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THE FAKMER: FEBRUARY 2, 1915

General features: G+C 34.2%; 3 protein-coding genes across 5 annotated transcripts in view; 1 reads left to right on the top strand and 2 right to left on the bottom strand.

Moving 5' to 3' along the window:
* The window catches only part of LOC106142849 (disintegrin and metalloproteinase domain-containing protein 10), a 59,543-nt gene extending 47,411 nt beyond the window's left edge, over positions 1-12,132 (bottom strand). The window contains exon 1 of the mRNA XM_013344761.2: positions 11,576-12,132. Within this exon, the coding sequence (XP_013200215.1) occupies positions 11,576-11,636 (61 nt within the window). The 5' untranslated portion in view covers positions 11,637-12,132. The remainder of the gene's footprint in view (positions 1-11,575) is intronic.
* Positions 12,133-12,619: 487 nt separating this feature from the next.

page of spftRTS' '1 Yn kees Think They Can 3et SI ugger Joe Jackson 1 edited-by wagner i REDS SIGH CHINAMAN TO PLAY OUTFIELD - Cincinnati, Feb.- 2 The Cincinnati Reds. ln .all probability, will, like the Chicago White-Sox, be reinforced by a'crack'hinese athlete in the spring. Th Pterin Chinaman-,-rather 'half- Chmese- athiete will be : Foster, who alternates between the outfleld and the pitching slab of the same - -an outfit, and he is tipped off as one of greatest prospects .that ever flashed the spikes. " . V . - Business Manager Frank Bancroft saw Foster working- .in both positions during the recent Hawaiian tour,' and avers that he can' come pretty close to replacing Marsans ' in the field, '. while his pitching is something .far ! above the average,;':'' '-' k The Mongolian hurled against Grover Cleveland Alexander In one game.. He , seemed to have every thing speed, control, .flashing curves and gameness under. Are., In the field he galloped afar and got what he galloped after. He had; a .407 record for the 1914; season. ,:;;, Foster is a son of a - white- mer chant who married a Chinese girl in Honolulu. He is over -six feet tall, built very much on the lines of Chief Sender. Foster , will, in,, as short a time as it takes the ,inail3 to reach Honolulu, receive the proper docu ments Inviting him into the major 'league. ( ' ' '--:'-" . - . . -Foster played in his city against the Tost, team when the Chinese club visited this city. ' ... f . Tingling of Beds May Report To . v ! t Salt Lake City - Cinmmnat- O.. T Feb. ,2. Earl Xing ling,' Cincinnati Red's pitcher, ;', and formerly with Brooklyn, 1s slated to be given the smartest thing in 'base ball spring' f ashlon the unconditional .release. '-.". --.'.- "--.' Tingling win.JsiTOihiS nncondi tional release, and, wjll. probably go to !he SaH Lake City t(TJtah club. Maw ager Blanlkensbip' ' of the Salt "-Lake dubC spentof all yesterday with. Ting ling at the latter S home in Lebanon, O., in his effort to get his signature to t Salt Lake contract. , . v ' "If Tingling wants to-acclpt Blank enshlp's offer, he will be allowed to do o," said President Herrmann of the Reds. Neither Blankenship nor Ting ling would tell the result of their coh f erence.- .'"'' ,-v ' ':'";. lieuTbach. Fired As ; f Slap to Players Fraternity, Rumor Says The tmcon.ditionaJ release; of; Pitchy - er Edward Reulbaxih,' by the- Brook lyn club, ' is regarded as. a direct slap at the Players Fraternity.7 It' is be ' " lieved -to indicate, the attitude club . owners are beginning to take toward those members of the fraternity who show undue activity ih the ranks Nof '. the ball clubs. Several players expressed the "opin ion that Reulbach had not , been rer . , leased because it was' thought that ' his days as a big league pitcher-were i over. They believed that. President Ebbets had obtained waivers on ReulT i.bach through a gentleman's agree i meat. In order that he might be re- ' buked for the "missionary. ;work he I attempted to , do among the Dodgers '.last season.,' -.':. L Reulbach Is secretary of the Play ers' Fraternity and has been one of the chief aids of President Dave , Fultz. Brooklyn fans, as wen as the management - of the club -believe that . Reulbach exerted an influence on the " players last season that was not for the best interests of the club, and : which- is," by 'some, accounted as, the cause for "the, cliques .that sprang up in the lub. - . Reulbach has been .in bad favor ; with the management f the Dodgers ' since ' before the 'season - opened last 'i year, and hlSv actions throughout the ; seasqn, Accompanied by the fact that -"J he did not show Manager Robinson i suTthine much in the nitchiner line. . i did 'not tend to improve matters fop . .f him. ' He never made any attempt to leap 1 ; to- the Federals or use the-outlaws as j a - wedge to pry off a raise, takit one I time last fall, when several of the t Dodgers were threatening to Jump, i Robby was overheard to say that he -. ! wold not mind if 'Reulbach. would .take the leap. , . FANS' OWN COLUMN T. HE FA US T IfKWLI OFESGD . ' KXCELIjENT cmsrvH -BEST CAB ARB'S '. 1 SS-42 ELM " STREET 6ho".i for All Members ol.the Family. BUSlOiN SiiOE STOKE . I28S JIACt STREET, f I'oii's Xiieatre Boilding. tTP-TO DATE BARBER SHOP SFTVE ItAKBEtiS NO WAITOQ WILLIAM MCCOMB8 S068 Main St. over Douglas' Shoe Store ML N. BELLWOOD, M . C P. Hione 1052-4 Licensed Chiropodist Z v'--".'-g cari.WAMiv gmumjiua. Br. ompson: Practice Limited to Men ' 112S HI A IN STREET Bridgeport. Con a Office Hours: , Dally 0 a. ra. to B p. l&- . . mmiiiys 1U a. m. io a p. m. YANKS WILL TAKE 30 TO TRAINING CAMP New Toris, Feb. 2 Manager Don ovan of the Yankees ,ls planning to take nearly -80 players south next month. V' The list - will Include half . a dozen "recruits' who have been rec ommended to Wild1 Bill by various experts., Donovan will play eight ex perienced' boxmen. Ray caiaweu, ttay. Fisher; Ray Keating, Jack Warhop, King Cole, ; Carroll Brown and Cy PI eh. It is believed that he will re tain all but the last named. Swee ney, ' Nunamaker and young Schwert of the University of Pennsylvania., will be the' catchers. ' ".- .?.' Walter Pipp, . the" former Detroit and Rochester first baseman, will he a 'regular, as Mullen will, be sent to the Indianapolis American associa tion club. Maisel, the champion base stealer, ' is sure of third bag, and Roger Peckinpaugh will cover short field. . Bdtone is the leading candidate for second base, but if -a. .heavier hitr ter can be developed. hesmay" be sup planted. ;",''- . : ; ..Donovan will probably keep Ara gon, .the. .Cuban! . inf I elder, , '. who is playing fine' ball in Havana, this win ter, but Truesdale and Brubaker, the latter drafted from Bay City, will prooaDly oe released. " Six; outfielders are to be tried out Cree, -Cook, High and Rehg appear to have the call, with Roy Hartzell to be kept as utility man. There, seems to be .no room for Pete Daley, who came . here last season, in exchange for Jimmy Walsh of the Athletics. BUSINESS MANAGER OF YANKEES WAS ENTHUSIASTIC FAN - Harry- Sparrow, 'the -new business manager of - the Tankees, .assumed active control of the club yesterday. Sparrow has been indirectly connect' ed. with baseball for seventeen years, yet we venture, to say that very few of the fans even, know" him, by sight. . Sparrow came into baseball throusrh sheer love' of the pastime. His tak ing hold of the business' end of the club, and Huston and Ruppert pur chasing it, gives New Tork. a ball team owned and run by three men from the ranks of the fans. : . . Harry's first interest in the game developed, -seventeen years ago, when he.-:fornied , a . strong, friendship for John J. , McGraw. He was ah adver tising man at . the time, but through association with the Baltimorean, be came a rabid -diamond devotee. -When McGraw came to New Tork and, made 'his reputation, with, the Giants, Sparrow became, a fixture at the , "-Polo ' Grounds. ' :. His" -xehthusiasnx even carried him so far that he soon began making the road trips with the team. ' , - - " The old bromide, "If business in terferes with pleasure, give up- busi ness,"', that antedates even Joe Mil lers wheezes, finds, a living' example in Harry Sparrow i Baseball -was his pleasure, . advertising his business. but In a few short years baseball had quite pushed business right out of his young life. - He soon became personal represen tative for McGraw. '' He, and the little Nap were inseparable. '; ;rTet so far as the public " was- concerned Harry Sparrow continued to be-merely a ro tund gentleman - who persistently in habited the press stand , at the Polo Grounds, and 'now and then had his name in the paper, tacked on to some merry quip of ye-sporting jesters. l i Last year when McGraw and Co miskey decided to tour: the universe. Harry started' to go along as one of the party.. The trip had no sooner gained headway, however, than the business ,'end of it fell on. his shqul- ders.' - -.- . ' ... Ted Sullivan, of course, was origin ally supposed to manage the Journey. Why . Ted ' did not manage it is an other story. All we will say is that we suspect- that Ted spelled manage with : a ."mis" before it. Anyway, on Sparrow fell the-burden of the fight. .j-,- -v Harry .made more., money - between here and ; the coast "for the.- tourists than, a baseball party .ever made be fore or since. ; Not only that, 'hut, he made a. paying proposition of the en tire tour, and after paying the party' expenses, had a substantial balance on the profit, side of the ledger. Sparrow's wonder work on the Jour ney convinced McGraw that lie was capable of taking care of any busl ness proposition, Bo matter how large or hoW- involved. When Huston and Ruppert came to buy the Yankee club McGraw recommended Sparrow for the -business ."management, His ap pointmeiit was assured, from the time his name was mentioned. GIANTS ORDERED TO: START FEB; 28 FOR MARLiN CAMP New Tork, Feb. 2 -Marching or ders were, sent -yesterday to the vari ous -Giant detachments by Secretary -John " B. -Foster, whose plans.- have' been somewhat altered by - recent rulings which prevent any ball army from attacking a training ' camp .prior to March 1. . v - , : - All the; . rookies and carop follow ers have received orders to be in Marlin by Feb. 28, and to o by the quickest way from their homes. Reg ular players, who are unable to make connections with the New t Tork to Marlin special have also been-. in structed to be in Marlin by: Monday, March 1. t- - '-'.,'' The, New '.Tork '.detachment 1 vill leave here oh Feb. 25, and McGraw probably will be in command of the army of invasion", provided he does not find- golf so enticing as to keep him in Cuba until late in the m,onth; Secretary Foster yesterday , re viewed the signed contract of Emilio Palmero, the young Cuban lefthand er, who was with the Giants at . odd moments last, season. Palmero has been, pitching great ball in Cuba, .and may now 'be jipe , for the- big show. McGraw intends to give the young ster a thorough trial next spring. ' EASTERN MAY ADOPT SPLIT SEASON PLAN New Haven, - Feb. 2 The Eastern association directors at their ad journed meeting here yesterday af ternoon 'decided to; resume operations during the . coming season with ".six clubs. Investigatibn of conditions' in Waterbury and Ndrthamptoni reveal ed discouraging reports, a)nd the di rectors required little titae to "reach a decision over the makeup, of the cir cuit. The selecting of opening and holiday dates, which are subject to change, discussion regarding the. pos sible adoption of the split-season idea and the overthrow of Bill Scinskl fea tured the day's business. ', The circuit as now " comprised will include New Haven, .Bridgeport, '; Hartford, '- New London, Springfield and Pittsfield. No startling developments . materialized at the meeting, and the Federal lea7 guewas - not discussed, according to President O'Rpurke's statement at the session. - , ; Messrs. Scinskl and. O'Rourke sub mitted thveir--reports concerning' their visits to Northampton and -Water- bury, respectively, and lh both In stances those towns offered-little en couragement for league baseball.' Sidney W: Challenger, official scor er, was authorized to . frame two schedules, one 'with games starting on April '28 and closing onf Labor day." The other is to ber a divided one with games starting on April 28 and closing on-July 4, to be followed by another . starting on July ' 6 and terminating on Labor day.- The lat ter arrangement Is known as the split-iseason, the winner; in the first series to play the winner' in the final series five" games , at the close of the season to determine the league cham pionship. - . The- directors; win,. probably adopt the split-season schedule at the next meeting:. President O Rourke will confer, with . President Murnane of the New England . league . in- an effort to have' that, organization- adopt a si milar schedule. , .--The Idea "first ori ginated in . a .' southern ; minor ; league and the innovation has been tried out elsewhere; with favorable', results. . Hartford- -. will open the season in New Haven t on April 28. .Other games schejduled for that' date -afe. New Lon don at Springfield - and Pittsfield at Bridgeport. On the . 2th New Ha ven will open at 'Hartford, Spring field at New London , and Bridgeport at Pittsfield. v Holiday, dates have been apportioned as follows: ' Decoration ... day -Morning, New Haven at- Bridgeport!, afternoon, Bridgeport at New Haven. . July 1 -4 Morning: -. Hartford at Bridgeport; afternoon, Bridgeport at Hartford. Labor day Morning, New HaVen at Bridgeport; afternoon, Bridgeport at New Haven. - j YALE STILL HAS HOPE OF VltlNKIG TITLE IH HOCKEY New Haven, . Feb. 2 'Although beaten by Harvard in the first game of the series, nTale is still confident of "carrying off inter-collegiate hockey honors this season.. , The " Blue put up'- a great fight against the;Criihson seven in Boston. Saturday night, and expects to win the two ,, -remaining games of the -series. If Tom Howard's pupils can do this and 'win one more game from Prince ton, the championship will hinge on the result of the Tale-Dartmouth game. Coach Howard believes that if Tale can dispose of , Harvard the Blue will ot have much trouble beat ing Dartmouth. -- v Howard will give the Tale team a hard -drill this , week in preparation for the game at the St. Nicholas rink in New Tork, Saturday night, with McGill university of Montreal. ANNIVERSARIES OB RING BATTLES 1841 rNick Ward-won on foul tfrom Ben Caunt, in 5th round at Andover Station, Eng. ' ' Nick- Ward ;. jas a brother of the famous" Jem - Ward," the ex-champion of England, and he naa an me aDiiicy ox nis oiaer Drorn-er,-but was- "yellow ito the core.'; His lack of courage was evident from the first and by running away from Caunt he gained the displeasure ,of the crowd. Caunt, a savage fighter, ber came , so. 'Irritated? by Nick's tactics that he lost all control of himself. In tne rourxn round, wnen jnick was in close quarters; ' he dropped to ;his., knees, , but the infuriated Caunt- bang ed away at' him. As Ward' was down, according to the rules, the ref eree gave him the decision on a foul; Nick thus became champion of Eng land, but he was so unpopular that he was soon forced to give Caunt an other .match. Nick's cowardice , on that occasion was so evident that even his brother Jem Joined in . hooting him when he finally went down, with out a blow being struck, and 'refused td- get up. 'I--'.. ' . i-i: " '-' ' ' 1891 Jack .Dillon" (Ernest ' C, Price),. Scotch-Irish boxer, horn, at Frankfort,-ind. - 1892 -Harry - Sharpe - " defeated Frank Crosby in 5 hours and Si min- ntR n.t Namfiski Til : J 1904 Joe . Gans , defeated " Mike Ward in fO rounds at Detroitf.- POINTS OF INTEREST. After inventory clean up sale of re liable fur scarfs and muffs at about half regular prices at E. H. Dillon & Co.'s. 1105 Main street. -Adv. A -Southern Trip. - . - .An ocasional trip will do any per son, a world of good. Especially is this- true of a trip South and to Flor ida via the Clyde and Savannah lines. Then, again the many side trips "from the principal cities are interesting. Do not let this winter go by without - see ing the beautiful South. We can give you all desired information, secure your staterooms, and sell you tickets. S. Loewith & Co., agents, - 116 Bank street. Telephone 3. Adv. S SEE E - 1.500 New Fan Woolens LTFORD -BRCfTHEKS East Side and West End . B BtTC - 1 JACK-EGAN TURNED OVER TO LEAGUE AS PART OF CLUB DEBT . ... ClevielanSl Americans To Give Second Baseman Hammond Of Spring r-:": U Held Atrial ' I ";J:. (By Wagner) , Jack . Egan of this city . who" caught . good ball ' f or , , New. Britain last season, is among the ' players turned over to the Eastern assocta tion by: Owner Scinski in payment of the debt the New Britain magnates owes the league. Egan and Outfield er Jones are he two most valuable players in the lot Eastern associa tion clubs will be givsn'first chance to bid for these men and if they are not wanted in this- section the players will be sold to other leagues. There -were several good players on the New Britain roster ' last " season. Catcher , Toland . was' a- promising youngster and also , Pitcher Lub Smith." Hancock is also a reliable pitcher. Harry Noyes, who covered third base, Is slowing up and Pete Wilson is believed to be through as a twirler.. Scinski only owes4- the league $375 and it is believed the arnount can easily be realized by the sale of players. ; . ' . . The Cleveland Americans want to take Infielder Hammond of Spring field for a. trial during their spring training, i Lee Fohl, who . managed Waterbury last -year, was -impressed with Hammond's work .last season. Fohl is acting vas coach -' for the Cleveland youngsters and, he recom mended Hammond for a trial. ; In Buffalo last.' night t Champion Johnny Kilbane beat Toung Kansas of that city in a ten -round bout. Kan sas did well in the first seven rounds and-held the champion even but was out classed tn the last three' stanzas. .Outfielder' Whitted -of the Braves still refuses to be sent to , the Phillies as part of the trade by which Magee went to thfe, B,raves. !. Whitted - says he , wants . to , stay with , a champion- ST. CHARLES ANII HEARTS WIN HI HOLY NAME LEAGUE STANDING.' W. L.- P.C. 6 2 .750 5 3. .623 ,4,-4 .500 "1 . 7- , .125 Sacred Heart St. Charles . . T3t. Mary's. . . . St. John's ...... Results Last Night." . Sacred Hearts,. 29; St. John's 4. St. Charles, 45; SUMary's 16, Games Friday at St. John's Hall St. Mary's vs. St. John's.' Sacred Heart vs. St. Charles. - ,. St. Charles vs. 6K 'Mary's. The game between the "Jinx" and St. Mary's was as lively as could be from a St. Charles' rooter standpoint.: The boys from, "Jlnxyille"; played rings around he St.;" Mary's in the - second half. At the end. of the first iialf the score was il-6 ito" 11 in favor of -St. Charles. When " the second ' half started the '"Jihx" shot a basket al most before the referee's whistle had finished tooting. ; " , ' 'v They then swarmed all , . over the floor and -no matter where you look ed you would find , Christy' or Hork heimer bobbing up and dowm The latter two players were the stars of the evening. " Christy "caging" nine baskets while; Horky went- him a close second 'by tossing seven. This is the . largest score as yet made by St.-Charles' and if they can pity the same ball on 'Friday as'! they did ' in the second half last night they "Will stand a chance of ; being tied for first place. . The score: St. Charles. - r, - 1 G. FG Pts. Christy, rf., .....-.. ? , 0 18 Horkheimer, If., ,:. .-. . . 7 : ' !-. 0 14 Morrlssey, e i.--...V.,. 0 - 0 0 Moran, c., 1 0 2 Dunigan, lg., ........ 5 1 . 11 Hanbury, rg. 0 0 ' 0 . Totals ...I 22 1 45 St, Mary's. G. 0 2 2 0 - 2 FG - 0 4 . 0 0 0 Pts. 0 Lyddy, - rf." ....... Whelan, If ....... 8 4 0 4 Snyderc ....... Naedle, lg. ...... . i: Casser 1 yt- rg. ''.Totals ....'. ....... 6 0 : 16 , v . Fouls. v ' St Charles -Christy 4, ,Moran 3, Horkheimer 1, , Morrissey 1, -Dunigan 1 Hanbury 1 11 ' -. St. Mary's -Lyddy 1, Snyder 1, Cas serly 1 3. , ' ." ' ' Time 20 minute., halves. Referees. Caimirig and Waters. ; St. John's vs.. Sacred Heart. , , Np comment on this game is neces sary except that the usual result oc curred. 'Manager Lucas of the John's had his team on the floor in Jig time and is deserving of great credit for the way, in-which he 'dug the . team up. The St. John's have been losing right along but. Tony positively refuses - to quit? . He is made of the righj; stuff and things may yet break in his favor. The. score: ' . - - ,.',' -'," ,""-t'-: ;;;; Sacred Heart -,- .. ' ; " '. '- -..','-." G- fg Pts. Garrity . rf ;-. . . . . . . . 3 0 . . 6 Brooks, If., : . ....... 5 0 10 Gartland c, ........ !1 1 -3 Kenny c, .... . . .: 10 ,2 Martin, rg ..... ; . 3 v 0 6 Rainville, lg. . ...1 0 2 Totals t .. . . .1.4 St, John's " G. . 0 ..'..... 0 29 Pts. 0 0 2 .' 0 2 FG 0 0 0 0 " 0 ' Quaka, rf .' Lucas, If,- . . . . J. Kochiss, c . . Sekerak, lg,,-, . Hilda, rg. . 1 , 0 .rr.'i Totals K. ship team. He will go to Philadel phia' only on condition that he gets $3,000 extra salary, which would re present his share of the 'world's ser ies money if Boston wins again." The. Phillies are- not- willing to, give him that so' Managers Stallings of the Braves and-Moran ' of the Phillies'will arrange a deal during the National league meeting next week. - ' i : h The .Boston Americans are anxious ib set Pitcher Ray Fisher, from the New Tork Americans. The "former Hartford boxzhan is recognized as a star if he only had a : good club be hind him. -The Tankees are unwill ing to let him go. They, have hopes of securing' Hamilton, ' the' star left hander of the St. Louis Browns. The Browns ' have several southpaws and can afford to,part with one. - - ' The ministeVs in 131. Paso,. Tex., are trying-' to stop 'the Johnson-Willard bout. Meanwhile Willard ls busily training or ' the battle.-. Some; folks suspect, that before the battle is over Willard will wish the ministers had stopped .It. ' ... ' The Brooklyn Nationals have deter mined to give Pitcher Sherrod Smith a chance in the-big league. He was with Newark last year where he did meVL - Smith is-a giant in stature. Articles have been , signed for a bout between Johnny Dundee and Joe Mandot in New Orleans, Feb. 18. Ad Wolgast has been picked as Mandot's opponent hut 'at the last minute he was cast aside. , - . ,-. '' Bobby Hart, the veteran ' polo play er,1: has retired for the season. IH has .been playing " with .Brockton, Mass. Hart intends, to umpire In the International league next season.; ' Fouls. - ;. Sfc ' . Johnfs -Lucas J, Sekerak 2 Sacred Hearts 0 ' . , Referee Canning. . . ' Time 20 minute halves. Previous to the two league games a J preliminary game -was played between the Pioneers .and the St. Charles, Jrs., the latter meeting defeat by 13 -to 2. The Pioneers were reinforced by . the work- of 'Snyder, the elongated ' star of the St. Mary boys. The St. Charles jrs. challenge the St. Augustine's through the columns of The Farmer for a game to be played on next Monday- evening in , St. Charles' hall at li 3 0 if J mX- Answer- through this pam per-. -. ' - - . . RIBBONS MAY GET REVEtlGE TONIGHT FOR NORWALK LOSS The Blue -Ribobn basketball team metj. Its first defeat' in many weeks when it invaded South Norwalk last night. The South Norwalk 'five took ah exciting game by- 34- to 27, much to the surprise -of the . Ribbons. The lat ter have a, good alibi,, however,, for they were without the services of Swenson. Bargoe,1 who played guard, could not show the form of the "speedy redhead. ' - . ; Big George Smith played center for South --Norwalk and Smollich of the Knickerbockers was at forward. These two played, in fine form. Smith caged five and, Smollich got three. Smith, in memory of his hard time with Leonard in past games, refused to work against him and insisted on , trailing Capt, Beckman. The latter got five goals, Although the Ribbons played hard they were behind . practically . all the time. r At the end of the first period South- Norwalk was ahead by 19 to 14 and - Increased this lead; in the second half. Jimmy. Clinton had an , off might in shooting, - although he managed - to get six from the foul line. ; Leonard gave a good account of himself.- The second game in the -. series will 3e played tonight in Colonial hall when the Ribbons hope to reverse the score. Swenson has promised to be oh hand tonight. He works in a New Tork bank and the rush' at the first of the month kept him busy last night. Har ry Wallum will referee. - ' There will be a preliminary game and dancing. Last night's lineup': 'v . . ; , BLUE 'RIBBONS. - ' j. " r. . - G. Fg. Pts. Leonard, If, -. i - 3 . 0 6 Clinton, rf, ; , ' 1 ':' 6 8 Beckman, c, . 5 1 11 Rbaclr, rg,. - 10 Z Bargoe, lg, 0 0 0 1 '. , . '...t'.' 10 ", south norwalk: 27 Pts. . 6 : 10 0 : -'12 G. 3 3 ' 5 0 2 13 Fg 0 0 o o 8- Dayon, rf, ' smollich, If, ' Smithj c, McMann, rg, Begarme, lg, 8 34 Referee, Wallum. Time of halves, 20 minutes. BRIDGEPORT TO MEET ' ALGONQUINS IN BILLIARD GAME .- At the Bridgeport club to-night the Cannon street billiard .'players will take on the Algonquin club experts in the inter-club series. The Algon quins have been very successful - late ly but the Bridgeports may furnish some s lrprises. . " One of the big matches of the ev ening is expected to be between Bil ly Gershell, the Bridgeport star, and Dr. Hawley of the Algonquins. Ger shell broke a tournament record last week. Murray Elin of the Bridge ports will -play against -Billy Eaton of the Indians and Charles Hall of the Bridgeports will meet A. M. Dean of the Algonquins. v. MUST STOP , JOY RIDING IN FEDERAL New Tork, Feb. 2 It .was an nounced by President James A. Gil- more of the Federal League o-uxxns his recent visit here that a Wg gath ering .of the Federal Leaguys clans would-be held at Buffalo in about three weeks, Not only the club own ers will be' present." but - also the managers, and President Gilmore ex pects to lay down the law to me managers concerning 4 new policy 01 discipline which ia to be enforced next season.'- .''-''' Some of the players In the Federal League last year took things pretty easy, and they regarded many of the trips around the circuit as "Joy rides" President Gilmore is going- to put an end to "Joy riding," and next sea son the "players have got 1 to show a lot more ambition and interest and play the game for all it is worth., No more late hours will be tolerated. ' If-any of the players show up next spring In as poor condition as some of them did last year, President Gil more announces that the league will not; hesitate to drop them, no . mat ter who they are. . Some of the nlavers ,who signed long-term con tracts regarded their Jobs as secure last season and took things pretty easy. These players have got to show something next; season, sor were w trouble in store for them.. , f Before leaving for Chicago, Presi dent Gilmore stated that the baseball men in New England with whom he conferred, last Saturday were all will ing to put up a bonus of ?Z,500 to in sure their good faith in the new minor, league venture It is not the objectof the Federal "League to have the minor league under Its protection, but to form a sort of new independent minor, league. . ' ' Nrnt-hiTi will be done about the or ganization of the new minor , league until after, the Federal League meet ing at Buffalo. . .V , BOWLING. . CHOP STtHTST LEAGUE. (Park City Alleys.) . - . Ham l-'ats. Hicks ........ .105 107 299 86 249 101 293 112 812 .91 29 Brown .- Moss ...... r....- 86 106 BallV. -100 1 Musante .....'.106 96 Totals . .". . I . -o75 474 4771446 : '. Night Owls. .,. : Benedict Grindrod 87 100 , 87 Zf ...'. 69 83 . . 89 241 ..... . 88 . 3 79 . 250 Rose, ... T. Monks . ... 98 112 - 96 30C . i -. - 82 105 82 269 Perkins . Totals .424 83 - 433 143P Madden . . . . 91 r 277 93 ?S5 92 2Sl8 96 281 103 288 4801419 ... -v - 91 286 82 253 ,90 275 83- 287 ilOO - 297 H. Washing Murphy .'..'.. Molinelli-... Peterson . . . , Totals 452" 487 Wooden Heads. ...... 98 97 ; 79 ' 92 . .. ,97 88 99 105 92 105, Bibbins ... Dowd . . . . Warner .. E. . Monks Liggins . : Totals .465 487 446 1398 Won on roll off BROOKLAWN LEAGUE. ' (Palace Alleys.- - - , Dutch. 99 Carr ---. . . Hill .... . . . 89 ' 78 1 77 97' 77-85-79-88- 265 261 246 248 98 86 Fd. Graham Anderson ' . . Klinger . . . . 90 271 Totals ... Reck ...... H. Schwlng -, Cunningham ' Welch. .' W. Graham .Totals ."467 424 -4181309 Horkheimer Rahrig .... Peterson - , . i . Phillips Klinger : . . . . . Totals .... J. Schwlng : . . Kundart .... Weed 108 319 82- 241 106 282 86 "266 90 271 .4721379 88 253 85-' 273 117 286 . 86 270 94 263 Fk. Graham Douglas Totals .448 427 l470 1345 MERCHANTS LEAGUE. (IT. M. C. A. Alleys.) . Smith Murray. Snigg 75 75 -80 70 74 80, 86 241 76 220, 78 248 78 223 70- 214 Lewis . . . 69n 95 75 70 Perry- .-. . Redden Butler 1 .. ; Totals .374 -389 , 383 1146 r Lyon & Grumman. Grumman . . 84 102 81- 267 Sherwood . . Corn well" .. . Hope . .....', Kirshner 72 76 73 92 90 93 76 82 85 247 79 -'-248 80 229 75 249 Totals 4 .397 443 4001240 Lyon & Grumman. Grumman .100 68 101- 269 214 255 218 246 Sherwood Cornwell . Hope Kirshner 73 '98 71 81 75 72 65 94 66-,85-82 71- Totals . .423 874 405 1202 Smith & Murray. Chop Sueys. .,,'. 86 100 ... 86 101 107 89 .... 91 94 ....-82 103 .458" 423 430 1811 Irish. -". - . 82 - 85 85 252 . 72 , 79 67 218 .105 7& 93 .274 .116 ' 83 89 283 . 92 101 84 277 Swedes. . . . 97 114 .-..79 JS0 ... 92 84 ,.,.86 94 ...84 97 . . .438; 469 Yanks. ... 81 84 . . . 94. 94 ... 89 80 104 80- . . . 80 "89 Snigg .i.V ...'85 84- 86 254 Redden 74 101 80 255 Perry .......... 75 81 71 r 227 Lewis ... .. 71- 8,1 94 - 246 Butler . 72 85 67 224 Totals .377 432 397-f-1206 Alec Lucey, 509 Arctic street, re ceived a fractured right arm and in juries to his head in a fall down stairs at his home last night.'' He was trans ferred to Bridgeport hospital in an ambulance. JOE JACKSON MAY COME TO N. Y. YANKEES New . Tork, Feb. 3 When the American League assembles here tomorrow,- it is expected that an an nouncement will be made In relation to an important trade to be accom plished with a view of strengthening the Tankees. . 'President Ban John son -said yesterday that more than one big trade was In view, and he had strong hopes that some ot them would go through In order to give the new owners of the club here a better team with which to start the1 season. President John son ' refused to di vulge the plans the local club's man ager. Bill Donovan, had tn mind, but it is known- that Donovan has been recalled from the South tn order to be here tomorrow to take part Lot! the negotiations for new players. When - Manager Donfwaa ,-vilt&-' Cleveland a few weeks ago to algai Roger Peckinpaugh. It is said he bad! a long conference with the Cleve--. land club officials In regard to a btj trade whereby Outfielder Joe Jack-i ' son would come Into the possession of the New Tork club. It is under-) stood that-tire new owners are 'Will-5 ing to. pay a. high price for-the Cleve land . star. Donovan wants a hitte of Jackson's calibre for his outfield as his- pitching staff Is a good one, and his Infield should-com up'tv--form this season. ' A hard hitting outfield, wtU?3 aro m long way toward making the Tan- kees a. very formidable club, and it lssj expected that a strong effort wilt be. made to land Jackson. The Yan kee officials yesterday refused to dis cuss what players they would try to land during the meeting tomorrow , - Big Bowling Congress May Be Held IlexS Time on Boston Allays '?";' '" v' New England has taken a Una Smtd) . of the Atlantio Coast- Bowllnar as sociation tournament proposed f or May, and although Baltimore, Wash ington and Philadelphia seek the fire1 big banner . event of the organlzatloiw. there' Is no question bu what No, England, with its thousands ot dti era, will hold the tournament which, will make history in bowling, circle in the eastern part of the United States. -'-' -.- The Astlantlo Coast . BowUns . as- socia3tlon tournament will be the first tournament ever held in the United States, wherein candle pins, ten pina and duck, pins have been bowled. Un like tournaments of other organiza tions held in New, England at various: times, the Atlantio Coast Bowling as sociation tournament will be . positive ly neutral. - Past tournaments of other organizations have been held - on pri vate alleys in -different -cities.- Thtm feature- has orten tailed to appeal to alley owners in the same city inwhici a tournament has been held. - In May, the Atlantio Coast Bowlirt:? association will have Installed In & large public building, sixteen or eigh teen alleys, built especially for the tournament which is to attract bowl ers east of Cleveland and Pittsburgh.. This territory includes v New Tork state. New , England, Pennsylvania, New Jersey, Maryland and point fcouth to Florida. The alleys will 1: 3. used for the tournament only, and r, ,t the close of the great convention .ft ten pins, , candle, pins and duck pi- m shooters, they will be removed ' fro a the buildins. -. First, - however, ' tyowlera must rc memiber that If New England Is to have this big tournament, it must be prepared to out-vote Baltimore. Wash ington and .Philadelphia at the meet ing, which will be held February 15. The tournament will be awarded t ther section having the most membe New England has more bowlers th 1 the rest of the eastern territory co -bined. Bowlers becoming memb. 4 meftn votes, and if the bowlers of Me t England desire the Atlantic Cot t Bowling association tournament to 1 s, held in Boston In ' May, all that is necessary for them to do is to get their memberships and hustle for the doming tournament. Already memberships are coming in to the headquarters of the Atlantic Coast Bowling Association, 94 Wash ington street. Boston, Mass. These memberships are from bowlers in all parts -of New England, and although, it will not be decided until next month just where the tournament will be held, there is no question in the mines of bowling officials in Boston that the Hub will get the tournament. How ever, all bowlers interested tn the holding of such a tournament are re quested to get full- Information from alley . men or from the headquarters of the organization at 84 Washington street, Boston, Mass. All directors of the "Virginia Railway were re-elected at the stockholder' meeting In Norfolk. - The new army collier constructed s t Shanghai, -China, for Philippine ser vice, is completed and ready for delivery.- BHEXJMATISJJ AJVICII -IosMite8, ChilblairLs, Here , Is & prescription for rheurrs -tlsm (to be mixed at home) used e 1 over the U. S. for many years and s, 1 to be the surest known remedy; tie -.-tralizes acid in the blood end gives r - suits, after first dose, "One ounce f Toris compound and one ouaee syrr of SarBaparilla. Pwt Qieee two !a gredierAs In half pint of whiskey. Us a tablespoonf ul ' before me? end at bed time. Get ingredients at any drr 7 store. Genuine Toris conies In or e ounce sealed yellow packages put v :t -by Globe Pharm. Co., Dayton, O, Frost-bites, Chilblains, Bum ing, Aching, Tender Feet. Don't endure foot agony. Ken is quickest and surest remed known. "Two tablespoonfuls c Calocide compound in warm for. i bath." This gives instant i"ellef corns and callouses can be peeled right off; excess sweating or ten derness is soon overcome a bunions reduced. -It acts throu the pores and removes the eaiv Large ' box of Calocide twei ftve cents at any drug or -store. Prepared at M ?.! 1, mula laboratories, Dayton, o.